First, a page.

Over U$S16 million for UL in FY 2017/18 Budget

Dr. Ophelia Weeks (left), who was installed as president the 14th of UL, was reminded by President Ellen Johnson Sirleaf that the institution is meant to exhibit high academic standards

Fendall to be named the ‘Mary Antoinette Brown Sherman Campus’

By Hannah N. Geterminah

President Ellen Johnson Sirleaf has reminded University of Liberia’s incoming president, Ophelia Inez Weeks, Ph.D., not to forget that, among other goals, the UL was established to become a “center of learning with high academic standards in the pursuit, promotion and dissemination of knowledge.”

Speaking after the inauguration of the second female president at the university’s  Fendell campus yesterday, she said the UL was meant to provide practical knowledge that can be immediately useful to the economic, social and cultural development needs of the country.
She said from the time the Liberia College was chartered by the National Legislature just four years after the founding “of our country as the first independent Republic of Africa, and from the time in 1862 when Liberia College opened as the oldest institution of higher learning in West Africa, there have been several leaders whose legacies must inspire you.”

Those leaders, President Sirleaf said, included President Joseph Jenkins Roberts and Dr. Edward Wilmot Blyden. “Dr. Weeks, you readily have on hand those of your father, Dr. Rochefort L. Weeks, Dr. Mary Antoinette Brown Sherman, and Dr. Emmet A. Dennis,” she noted.

She challenged Dr. Weeks to be bold in measures that will aim at academic excellence. “Dr. Weeks, you have dreamed big and those dreams have come through,” she said.

Recounting the difficult road the UL has traveled so far, President Sirleaf said  she was exceedingly glad to be at another very important convocation, reflecting that nine years ago she inaugurated Dr. Emmet Dennis as president of the university.

“At that time in 2008, the university was not so famous and for all the wrong reasons in the aftermath of more than 14 years of war,” she added.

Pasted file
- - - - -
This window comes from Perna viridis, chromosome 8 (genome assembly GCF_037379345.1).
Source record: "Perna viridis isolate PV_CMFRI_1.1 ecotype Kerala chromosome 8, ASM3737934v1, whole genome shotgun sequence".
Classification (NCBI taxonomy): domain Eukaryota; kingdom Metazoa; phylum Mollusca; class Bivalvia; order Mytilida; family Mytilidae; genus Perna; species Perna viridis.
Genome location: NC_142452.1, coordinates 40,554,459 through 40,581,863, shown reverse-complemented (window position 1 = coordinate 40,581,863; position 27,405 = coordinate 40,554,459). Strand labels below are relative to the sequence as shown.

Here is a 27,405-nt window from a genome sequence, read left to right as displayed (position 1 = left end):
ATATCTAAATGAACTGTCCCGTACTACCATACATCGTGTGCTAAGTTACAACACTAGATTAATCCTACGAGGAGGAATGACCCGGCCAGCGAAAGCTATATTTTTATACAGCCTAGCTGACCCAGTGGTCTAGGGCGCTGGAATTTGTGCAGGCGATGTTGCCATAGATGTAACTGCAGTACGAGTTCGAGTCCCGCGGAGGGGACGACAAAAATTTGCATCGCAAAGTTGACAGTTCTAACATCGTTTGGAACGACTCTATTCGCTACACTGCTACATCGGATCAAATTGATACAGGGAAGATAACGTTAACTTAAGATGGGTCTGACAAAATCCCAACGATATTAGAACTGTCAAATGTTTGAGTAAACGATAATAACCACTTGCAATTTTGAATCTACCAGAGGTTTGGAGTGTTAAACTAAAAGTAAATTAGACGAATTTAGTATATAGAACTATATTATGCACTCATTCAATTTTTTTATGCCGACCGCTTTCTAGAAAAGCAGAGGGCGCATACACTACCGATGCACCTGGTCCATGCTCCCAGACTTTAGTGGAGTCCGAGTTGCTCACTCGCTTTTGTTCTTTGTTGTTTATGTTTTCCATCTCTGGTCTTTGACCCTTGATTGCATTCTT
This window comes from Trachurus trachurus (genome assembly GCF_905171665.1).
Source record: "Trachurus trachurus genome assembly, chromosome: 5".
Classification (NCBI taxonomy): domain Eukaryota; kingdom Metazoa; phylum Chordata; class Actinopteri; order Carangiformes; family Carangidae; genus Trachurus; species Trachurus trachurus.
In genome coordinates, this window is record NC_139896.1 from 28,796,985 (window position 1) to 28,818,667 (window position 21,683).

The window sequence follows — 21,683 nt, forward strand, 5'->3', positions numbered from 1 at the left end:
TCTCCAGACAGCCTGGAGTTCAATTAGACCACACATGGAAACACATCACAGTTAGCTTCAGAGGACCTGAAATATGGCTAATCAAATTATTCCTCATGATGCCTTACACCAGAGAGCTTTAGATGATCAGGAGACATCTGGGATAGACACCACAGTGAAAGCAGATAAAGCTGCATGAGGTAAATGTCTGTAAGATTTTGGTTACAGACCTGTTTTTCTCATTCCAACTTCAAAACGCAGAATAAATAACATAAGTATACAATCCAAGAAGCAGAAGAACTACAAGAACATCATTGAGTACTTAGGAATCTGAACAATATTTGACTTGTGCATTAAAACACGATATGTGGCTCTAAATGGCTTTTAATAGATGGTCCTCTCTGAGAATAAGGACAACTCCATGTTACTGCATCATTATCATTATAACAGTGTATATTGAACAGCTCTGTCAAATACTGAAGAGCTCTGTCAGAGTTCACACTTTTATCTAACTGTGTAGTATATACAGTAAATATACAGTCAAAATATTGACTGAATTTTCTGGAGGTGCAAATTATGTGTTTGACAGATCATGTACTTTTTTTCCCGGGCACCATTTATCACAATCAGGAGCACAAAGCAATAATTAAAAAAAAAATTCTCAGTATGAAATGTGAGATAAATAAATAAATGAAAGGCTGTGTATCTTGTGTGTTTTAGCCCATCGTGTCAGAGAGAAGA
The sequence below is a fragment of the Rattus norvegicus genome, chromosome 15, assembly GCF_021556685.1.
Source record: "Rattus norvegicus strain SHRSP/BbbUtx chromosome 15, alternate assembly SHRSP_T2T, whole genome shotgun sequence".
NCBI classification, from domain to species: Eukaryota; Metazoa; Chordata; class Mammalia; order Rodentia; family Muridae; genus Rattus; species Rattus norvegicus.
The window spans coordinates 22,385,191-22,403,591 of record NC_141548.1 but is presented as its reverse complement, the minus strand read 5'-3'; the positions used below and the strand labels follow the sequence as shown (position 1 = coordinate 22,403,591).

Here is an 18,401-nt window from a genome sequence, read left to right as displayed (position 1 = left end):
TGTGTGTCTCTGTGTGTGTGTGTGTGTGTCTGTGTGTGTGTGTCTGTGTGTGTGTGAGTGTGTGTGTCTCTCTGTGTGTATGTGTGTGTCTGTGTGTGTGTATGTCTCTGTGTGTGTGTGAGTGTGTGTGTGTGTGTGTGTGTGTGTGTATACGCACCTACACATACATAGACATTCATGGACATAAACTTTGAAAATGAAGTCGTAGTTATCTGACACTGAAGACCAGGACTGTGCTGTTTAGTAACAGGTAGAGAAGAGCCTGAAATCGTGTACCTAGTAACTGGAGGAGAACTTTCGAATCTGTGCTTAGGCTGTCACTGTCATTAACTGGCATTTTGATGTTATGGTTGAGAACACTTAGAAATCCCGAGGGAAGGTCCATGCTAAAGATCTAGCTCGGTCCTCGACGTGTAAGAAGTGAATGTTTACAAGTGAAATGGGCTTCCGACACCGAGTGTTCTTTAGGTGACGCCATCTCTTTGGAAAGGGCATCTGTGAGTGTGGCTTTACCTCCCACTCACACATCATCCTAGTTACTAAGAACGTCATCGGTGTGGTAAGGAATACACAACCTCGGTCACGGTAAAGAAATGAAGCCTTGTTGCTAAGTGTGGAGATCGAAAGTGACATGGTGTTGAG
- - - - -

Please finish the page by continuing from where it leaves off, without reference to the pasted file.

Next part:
“On the campuses were visible signs of the destruction of physical plants and academic support units. The human capital of the University had depleted to the extent that the academic profile dropped to a very low ebb,” she said.

President Sirleaf said “As we struggled with corruption in public service, the University displayed shameless descent in human values of civility and integrity. Stories were prevalent of unqualified young people being admitted as students and unscrupulous individuals wearing academic regalia and awarding undeserving grades to students through fraudulent means.”

She noted that student riots and faculty protests were frequent and unpredictable. She acknowledged that “there was also very low budgetary support. Yet, Dr. Dennis accepted to take on the unenviable task of uncertainty and multiple challenges, leaving his life of comfortable retirement from a successful and proud career at Rutgers University in the United States to serve his nation, particularly to help mend the war-broken youth of our country and give them hope in the rebirth of our nation,” she said.

President Sirleaf noted that Dr. Dennis set off with a clear vision focusing on four pillars: restoring integrity and civility, faculty and staff development, curricular transformation and restoration of libraries and laboratories and developing an IT infrastructure, including digitization of student records.

In doing so, she said the University established external institutional collaborations as a means of complementing the government’s support for the development of academic programs and infrastructure.

President Sirleaf added that as a sign of the government’s commitment to making good on its responsibility to the national flagship university, “we gradually increased budgetary support from US$1m in 2006 to a peak of US$14m by FY2013, or 1400 per cent. We are proud that FY 17/18 budget is over US$16m, despite the other crushing demands, particularly to improve the quality of education at the lower levels.”

She said the serious economic downturn and other challenges of the past few years did not spare the University, but “We marvel at the progress that has been made as manifested more vividly by the calm, regularity and predictability of campus life among students and among faculty members, and above all, the progress in integrity, civility and academic capacity and growth.

President Sirleaf recalled that Dr. Weeks grew up on the Capitol Hill Campus–in the famous Richardson Cottage–where her father, Dr. Rocheforte L. Weeks lived and worked from 1959 to 1971 as the 3rd president and first Liberian president of the University.

She also recalled that Dr. Weeks is taking this mantle as the second woman to rise to this position. “In 1978, Dr. Mary Antoinette Hope Grimes Brown Sherman made history when she was the first woman to be inaugurated as President of the University of Liberia and the first woman to be President/Vice Chancellor/Head of a major institution of higher learning in Africa.

“Mary Antoinette was a trail blazer, a great woman of courage, knowledge and purpose. Her origins were of humble Vai motherhood and a father from a background privilege. Yet she chose academia beginning in 1950 as a teaching staff in the Teachers College, rising to the Presidency that ended in 1984 when she refused to accept the interference of the then military government in the academic life and running of the University.”

President Sirleaf as a result reiterated that Fendell Campus of the University of Liberia be named the Mary Antoinette Brown Sherman Campus, a decision that “I ask you, President Weeks, to formalize at the earliest.”



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